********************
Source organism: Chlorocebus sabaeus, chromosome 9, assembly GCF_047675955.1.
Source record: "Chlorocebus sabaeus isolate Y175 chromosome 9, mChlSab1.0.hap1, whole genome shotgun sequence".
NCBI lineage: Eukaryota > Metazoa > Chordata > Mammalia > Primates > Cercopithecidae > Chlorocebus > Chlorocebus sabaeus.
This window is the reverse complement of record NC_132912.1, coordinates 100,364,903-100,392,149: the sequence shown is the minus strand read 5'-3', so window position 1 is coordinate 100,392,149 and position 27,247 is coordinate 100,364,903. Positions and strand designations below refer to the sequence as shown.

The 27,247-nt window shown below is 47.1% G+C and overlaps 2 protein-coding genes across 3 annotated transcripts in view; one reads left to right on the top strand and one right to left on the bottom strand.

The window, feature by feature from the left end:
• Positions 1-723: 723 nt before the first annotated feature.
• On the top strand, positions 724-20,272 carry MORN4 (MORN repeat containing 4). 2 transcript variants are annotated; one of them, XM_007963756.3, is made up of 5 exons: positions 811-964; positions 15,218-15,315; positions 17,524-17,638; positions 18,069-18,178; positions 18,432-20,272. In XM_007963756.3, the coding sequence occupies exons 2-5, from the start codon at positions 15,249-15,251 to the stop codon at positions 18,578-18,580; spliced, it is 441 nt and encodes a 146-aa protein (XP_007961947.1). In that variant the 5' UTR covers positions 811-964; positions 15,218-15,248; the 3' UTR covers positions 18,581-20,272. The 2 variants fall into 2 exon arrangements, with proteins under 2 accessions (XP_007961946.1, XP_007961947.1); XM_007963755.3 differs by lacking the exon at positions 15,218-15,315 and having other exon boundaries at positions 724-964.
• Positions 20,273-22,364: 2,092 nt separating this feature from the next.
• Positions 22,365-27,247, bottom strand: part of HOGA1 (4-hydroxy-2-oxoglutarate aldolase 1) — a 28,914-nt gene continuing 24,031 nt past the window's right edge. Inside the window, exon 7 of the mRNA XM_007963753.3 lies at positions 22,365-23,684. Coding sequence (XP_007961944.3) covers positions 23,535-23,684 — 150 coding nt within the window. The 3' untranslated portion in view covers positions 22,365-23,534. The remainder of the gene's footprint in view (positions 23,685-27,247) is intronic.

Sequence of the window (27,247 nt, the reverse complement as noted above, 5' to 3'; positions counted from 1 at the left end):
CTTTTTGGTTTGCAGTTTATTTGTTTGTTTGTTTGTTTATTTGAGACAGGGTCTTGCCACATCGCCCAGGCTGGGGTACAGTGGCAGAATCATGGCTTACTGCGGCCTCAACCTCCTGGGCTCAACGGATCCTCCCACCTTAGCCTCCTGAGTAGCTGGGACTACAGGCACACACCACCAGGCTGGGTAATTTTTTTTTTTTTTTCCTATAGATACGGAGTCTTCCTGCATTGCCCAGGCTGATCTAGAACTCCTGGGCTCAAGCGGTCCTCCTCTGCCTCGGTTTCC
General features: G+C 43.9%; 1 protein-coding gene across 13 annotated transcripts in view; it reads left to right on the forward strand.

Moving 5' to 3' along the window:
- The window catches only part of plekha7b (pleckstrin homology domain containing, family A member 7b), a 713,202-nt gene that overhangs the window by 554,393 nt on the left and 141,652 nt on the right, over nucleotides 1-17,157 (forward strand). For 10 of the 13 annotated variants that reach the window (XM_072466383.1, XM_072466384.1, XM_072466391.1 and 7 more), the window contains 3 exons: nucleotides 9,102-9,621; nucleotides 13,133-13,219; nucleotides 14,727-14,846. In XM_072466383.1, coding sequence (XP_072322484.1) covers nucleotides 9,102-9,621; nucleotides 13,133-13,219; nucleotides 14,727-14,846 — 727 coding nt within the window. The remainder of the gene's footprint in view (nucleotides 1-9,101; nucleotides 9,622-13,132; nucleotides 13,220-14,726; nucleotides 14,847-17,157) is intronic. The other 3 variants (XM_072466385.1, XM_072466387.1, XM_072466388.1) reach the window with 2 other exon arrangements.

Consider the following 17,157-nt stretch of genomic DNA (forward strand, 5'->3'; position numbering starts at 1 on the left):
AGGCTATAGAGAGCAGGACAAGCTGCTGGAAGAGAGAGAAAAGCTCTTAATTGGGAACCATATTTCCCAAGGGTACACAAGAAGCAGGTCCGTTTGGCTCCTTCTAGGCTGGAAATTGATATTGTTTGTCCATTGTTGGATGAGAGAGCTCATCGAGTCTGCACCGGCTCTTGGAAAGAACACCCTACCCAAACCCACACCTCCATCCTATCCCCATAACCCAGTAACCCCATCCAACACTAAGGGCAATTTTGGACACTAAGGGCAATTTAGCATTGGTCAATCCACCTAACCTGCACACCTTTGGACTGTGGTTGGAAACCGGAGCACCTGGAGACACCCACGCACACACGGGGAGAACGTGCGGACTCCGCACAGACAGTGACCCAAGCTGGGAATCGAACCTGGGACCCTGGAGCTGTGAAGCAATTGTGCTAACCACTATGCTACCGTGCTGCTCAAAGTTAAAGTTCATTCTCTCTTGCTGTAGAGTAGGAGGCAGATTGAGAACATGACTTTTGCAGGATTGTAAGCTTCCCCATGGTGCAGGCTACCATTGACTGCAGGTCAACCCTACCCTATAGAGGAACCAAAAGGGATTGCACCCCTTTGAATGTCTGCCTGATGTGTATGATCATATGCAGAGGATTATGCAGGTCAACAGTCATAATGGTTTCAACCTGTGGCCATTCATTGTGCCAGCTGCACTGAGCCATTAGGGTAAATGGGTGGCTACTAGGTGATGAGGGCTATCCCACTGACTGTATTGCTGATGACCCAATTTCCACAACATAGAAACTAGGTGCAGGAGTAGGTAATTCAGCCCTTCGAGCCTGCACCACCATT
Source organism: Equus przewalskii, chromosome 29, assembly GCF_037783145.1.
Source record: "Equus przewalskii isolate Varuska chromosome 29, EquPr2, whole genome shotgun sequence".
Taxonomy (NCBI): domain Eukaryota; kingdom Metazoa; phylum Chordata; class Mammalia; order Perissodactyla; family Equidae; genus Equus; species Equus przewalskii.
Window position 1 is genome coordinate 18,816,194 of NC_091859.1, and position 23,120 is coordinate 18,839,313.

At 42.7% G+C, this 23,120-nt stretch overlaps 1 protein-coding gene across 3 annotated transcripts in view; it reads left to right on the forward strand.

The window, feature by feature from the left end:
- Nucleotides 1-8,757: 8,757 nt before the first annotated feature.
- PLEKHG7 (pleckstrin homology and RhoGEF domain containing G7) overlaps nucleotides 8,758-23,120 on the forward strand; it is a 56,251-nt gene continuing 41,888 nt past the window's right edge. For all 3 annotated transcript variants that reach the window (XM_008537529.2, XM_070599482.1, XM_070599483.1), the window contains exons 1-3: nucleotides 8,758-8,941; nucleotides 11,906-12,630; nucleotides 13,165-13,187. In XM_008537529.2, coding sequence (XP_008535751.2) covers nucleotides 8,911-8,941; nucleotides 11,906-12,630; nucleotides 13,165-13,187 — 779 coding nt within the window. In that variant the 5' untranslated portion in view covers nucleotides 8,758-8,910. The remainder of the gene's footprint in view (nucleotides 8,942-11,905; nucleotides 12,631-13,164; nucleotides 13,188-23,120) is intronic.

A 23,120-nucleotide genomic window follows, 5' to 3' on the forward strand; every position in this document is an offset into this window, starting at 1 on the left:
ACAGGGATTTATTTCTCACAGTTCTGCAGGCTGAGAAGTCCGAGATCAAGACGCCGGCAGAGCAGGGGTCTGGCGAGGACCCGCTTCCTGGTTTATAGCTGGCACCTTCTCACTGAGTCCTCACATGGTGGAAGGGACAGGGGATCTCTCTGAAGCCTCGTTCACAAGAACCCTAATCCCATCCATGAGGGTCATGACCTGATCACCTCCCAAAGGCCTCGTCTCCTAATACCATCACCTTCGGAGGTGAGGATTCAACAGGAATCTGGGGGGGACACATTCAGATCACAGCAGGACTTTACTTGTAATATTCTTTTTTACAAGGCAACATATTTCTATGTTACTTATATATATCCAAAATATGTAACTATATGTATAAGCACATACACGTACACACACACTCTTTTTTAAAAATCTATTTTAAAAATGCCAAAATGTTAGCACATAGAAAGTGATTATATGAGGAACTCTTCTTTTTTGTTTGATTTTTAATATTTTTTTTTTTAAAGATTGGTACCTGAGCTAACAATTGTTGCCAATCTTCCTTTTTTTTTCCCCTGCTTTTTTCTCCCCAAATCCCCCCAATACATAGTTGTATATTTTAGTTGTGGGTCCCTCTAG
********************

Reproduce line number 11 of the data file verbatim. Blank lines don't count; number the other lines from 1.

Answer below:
Sequence of the window (27,247 nt, the reverse complement as noted above, 5' to 3'; positions counted from 1 at the left end):